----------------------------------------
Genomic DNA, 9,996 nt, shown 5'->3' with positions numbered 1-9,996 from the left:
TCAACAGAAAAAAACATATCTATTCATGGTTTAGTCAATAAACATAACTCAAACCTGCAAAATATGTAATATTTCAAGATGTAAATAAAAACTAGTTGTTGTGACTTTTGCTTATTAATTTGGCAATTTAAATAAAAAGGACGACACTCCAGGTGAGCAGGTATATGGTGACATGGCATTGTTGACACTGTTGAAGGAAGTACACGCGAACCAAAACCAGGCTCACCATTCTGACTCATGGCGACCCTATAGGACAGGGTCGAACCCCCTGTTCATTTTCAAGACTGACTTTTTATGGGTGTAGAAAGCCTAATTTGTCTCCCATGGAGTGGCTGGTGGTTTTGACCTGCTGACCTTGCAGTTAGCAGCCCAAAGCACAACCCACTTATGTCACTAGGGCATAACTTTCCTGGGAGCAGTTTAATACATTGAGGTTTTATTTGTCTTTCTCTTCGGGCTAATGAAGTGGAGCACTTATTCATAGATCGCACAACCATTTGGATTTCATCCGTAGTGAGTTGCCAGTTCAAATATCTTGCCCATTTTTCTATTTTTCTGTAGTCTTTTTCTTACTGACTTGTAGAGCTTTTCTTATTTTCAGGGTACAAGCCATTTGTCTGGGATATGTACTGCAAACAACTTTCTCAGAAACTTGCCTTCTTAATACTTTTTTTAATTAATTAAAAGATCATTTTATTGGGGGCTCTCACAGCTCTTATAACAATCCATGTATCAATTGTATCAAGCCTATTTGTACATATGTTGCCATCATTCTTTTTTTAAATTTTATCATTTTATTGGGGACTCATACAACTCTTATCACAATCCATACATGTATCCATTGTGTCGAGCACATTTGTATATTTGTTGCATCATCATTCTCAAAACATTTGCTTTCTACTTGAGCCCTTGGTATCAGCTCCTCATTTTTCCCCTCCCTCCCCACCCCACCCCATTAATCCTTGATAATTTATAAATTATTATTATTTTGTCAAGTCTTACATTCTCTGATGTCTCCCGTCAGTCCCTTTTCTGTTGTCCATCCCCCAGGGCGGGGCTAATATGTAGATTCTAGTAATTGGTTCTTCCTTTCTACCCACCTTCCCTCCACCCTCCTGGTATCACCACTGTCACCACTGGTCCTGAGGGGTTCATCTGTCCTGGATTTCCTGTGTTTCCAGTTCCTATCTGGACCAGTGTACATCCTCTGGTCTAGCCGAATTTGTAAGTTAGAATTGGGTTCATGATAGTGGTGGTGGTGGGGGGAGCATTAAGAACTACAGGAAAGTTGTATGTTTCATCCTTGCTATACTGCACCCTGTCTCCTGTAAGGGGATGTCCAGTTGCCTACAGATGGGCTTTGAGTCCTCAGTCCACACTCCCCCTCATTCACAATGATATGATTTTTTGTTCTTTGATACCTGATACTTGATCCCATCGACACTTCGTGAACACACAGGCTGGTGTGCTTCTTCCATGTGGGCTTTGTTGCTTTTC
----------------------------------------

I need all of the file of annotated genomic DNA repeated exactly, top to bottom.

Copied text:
Genomic DNA, 9,996 nt, shown 5'->3' with positions numbered 1-9,996 from the left:
TCAACAGAAAAAAACATATCTATTCATGGTTTAGTCAATAAACATAACTCAAACCTGCAAAATATGTAATATTTCAAGATGTAAATAAAAACTAGTTGTTGTGACTTTTGCTTATTAATTTGGCAATTTAAATAAAAAGGACGACACTCCAGGTGAGCAGGTATATGGTGACATGGCATTGTTGACACTGTTGAAGGAAGTACACGCGAACCAAAACCAGGCTCACCATTCTGACTCATGGCGACCCTATAGGACAGGGTCGAACCCCCTGTTCATTTTCAAGACTGACTTTTTATGGGTGTAGAAAGCCTAATTTGTCTCCCATGGAGTGGCTGGTGGTTTTGACCTGCTGACCTTGCAGTTAGCAGCCCAAAGCACAACCCACTTATGTCACTAGGGCATAACTTTCCTGGGAGCAGTTTAATACATTGAGGTTTTATTTGTCTTTCTCTTCGGGCTAATGAAGTGGAGCACTTATTCATAGATCGCACAACCATTTGGATTTCATCCGTAGTGAGTTGCCAGTTCAAATATCTTGCCCATTTTTCTATTTTTCTGTAGTCTTTTTCTTACTGACTTGTAGAGCTTTTCTTATTTTCAGGGTACAAGCCATTTGTCTGGGATATGTACTGCAAACAACTTTCTCAGAAACTTGCCTTCTTAATACTTTTTTTAATTAATTAAAAGATCATTTTATTGGGGGCTCTCACAGCTCTTATAACAATCCATGTATCAATTGTATCAAGCCTATTTGTACATATGTTGCCATCATTCTTTTTTTAAATTTTATCATTTTATTGGGGACTCATACAACTCTTATCACAATCCATACATGTATCCATTGTGTCGAGCACATTTGTATATTTGTTGCATCATCATTCTCAAAACATTTGCTTTCTACTTGAGCCCTTGGTATCAGCTCCTCATTTTTCCCCTCCCTCCCCACCCCACCCCATTAATCCTTGATAATTTATAAATTATTATTATTTTGTCAAGTCTTACATTCTCTGATGTCTCCCGTCAGTCCCTTTTCTGTTGTCCATCCCCCAGGGCGGGGCTAATATGTAGATTCTAGTAATTGGTTCTTCCTTTCTACCCACCTTCCCTCCACCCTCCTGGTATCACCACTGTCACCACTGGTCCTGAGGGGTTCATCTGTCCTGGATTTCCTGTGTTTCCAGTTCCTATCTGGACCAGTGTACATCCTCTGGTCTAGCCGAATTTGTAAGTTAGAATTGGGTTCATGATAGTGGTGGTGGTGGGGGGAGCATTAAGAACTACAGGAAAGTTGTATGTTTCATCCTTGCTATACTGCACCCTGTCTCCTGTAAGGGGATGTCCAGTTGCCTACAGATGGGCTTTGAGTCCTCAGTCCACACTCCCCCTCATTCACAATGATATGATTTTTTGTTCTTTGATACCTGATACTTGATCCCATCGACACTTCGTGAACACACAGGCTGGTGTGCTTCTTCCATGTGGGCTTTGTTGCTTTTC